Quotable (#87)

The rise of the Islamic State was clearly anticipated by the American security establishment — it seems — in a manner that can only be considered remarkably relaxed:

According to Brad Hoff, a former US Marine who served during the early years of the Iraq War and as a 9/11 first responder at the Marine Corps Headquarters Battalion in Quantico from 2000 to 2004, the just released Pentagon report for the first time provides stunning affirmation that:

“US intelligence predicted the rise of the Islamic State in Iraq and the Levant (ISIL or ISIS), but instead of clearly delineating the group as an enemy, the report envisions the terror group as a US strategic asset.”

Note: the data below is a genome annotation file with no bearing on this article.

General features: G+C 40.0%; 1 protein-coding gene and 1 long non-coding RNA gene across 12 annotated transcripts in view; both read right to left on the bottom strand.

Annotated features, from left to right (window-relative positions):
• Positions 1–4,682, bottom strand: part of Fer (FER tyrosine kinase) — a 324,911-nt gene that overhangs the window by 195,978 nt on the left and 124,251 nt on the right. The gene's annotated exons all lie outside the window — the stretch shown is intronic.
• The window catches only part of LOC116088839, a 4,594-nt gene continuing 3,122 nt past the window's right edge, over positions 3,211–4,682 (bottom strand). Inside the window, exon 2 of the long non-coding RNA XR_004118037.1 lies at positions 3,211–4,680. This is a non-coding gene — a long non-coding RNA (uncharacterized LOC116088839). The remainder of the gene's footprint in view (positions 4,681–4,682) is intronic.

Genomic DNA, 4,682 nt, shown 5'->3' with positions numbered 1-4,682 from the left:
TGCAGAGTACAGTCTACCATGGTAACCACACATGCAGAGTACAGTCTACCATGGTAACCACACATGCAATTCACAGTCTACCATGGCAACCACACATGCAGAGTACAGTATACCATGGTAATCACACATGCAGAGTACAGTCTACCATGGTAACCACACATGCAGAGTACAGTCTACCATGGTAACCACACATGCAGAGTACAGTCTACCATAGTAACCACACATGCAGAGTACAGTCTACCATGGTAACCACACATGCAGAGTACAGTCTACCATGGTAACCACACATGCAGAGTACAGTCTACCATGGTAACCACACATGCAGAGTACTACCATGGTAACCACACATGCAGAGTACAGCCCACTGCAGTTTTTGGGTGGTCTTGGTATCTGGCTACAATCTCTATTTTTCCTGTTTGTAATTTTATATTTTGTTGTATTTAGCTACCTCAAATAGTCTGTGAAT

Anybody shocked by this probably hasn’t been paying serious attention.

The Unimaginable

A warning at The National Interest:

COULD A U.S. response to Russia’s actions in Ukraine provoke a confrontation that leads to a U.S.-Russian war? Such a possibility seems almost inconceivable. But when judging something to be “inconceivable,” we should always remind ourselves that this is a statement not about what is possible in the world, but about what we can imagine. As Iraq, Libya and Syria demonstrate, political leaders often have difficulties envisioning events they find uncomfortable, disturbing or inconvenient.

As a general principle, the future can be expected to deliver the ‘unthinkable’. (It’s in our nature to forget, very quickly, how much of that happens.)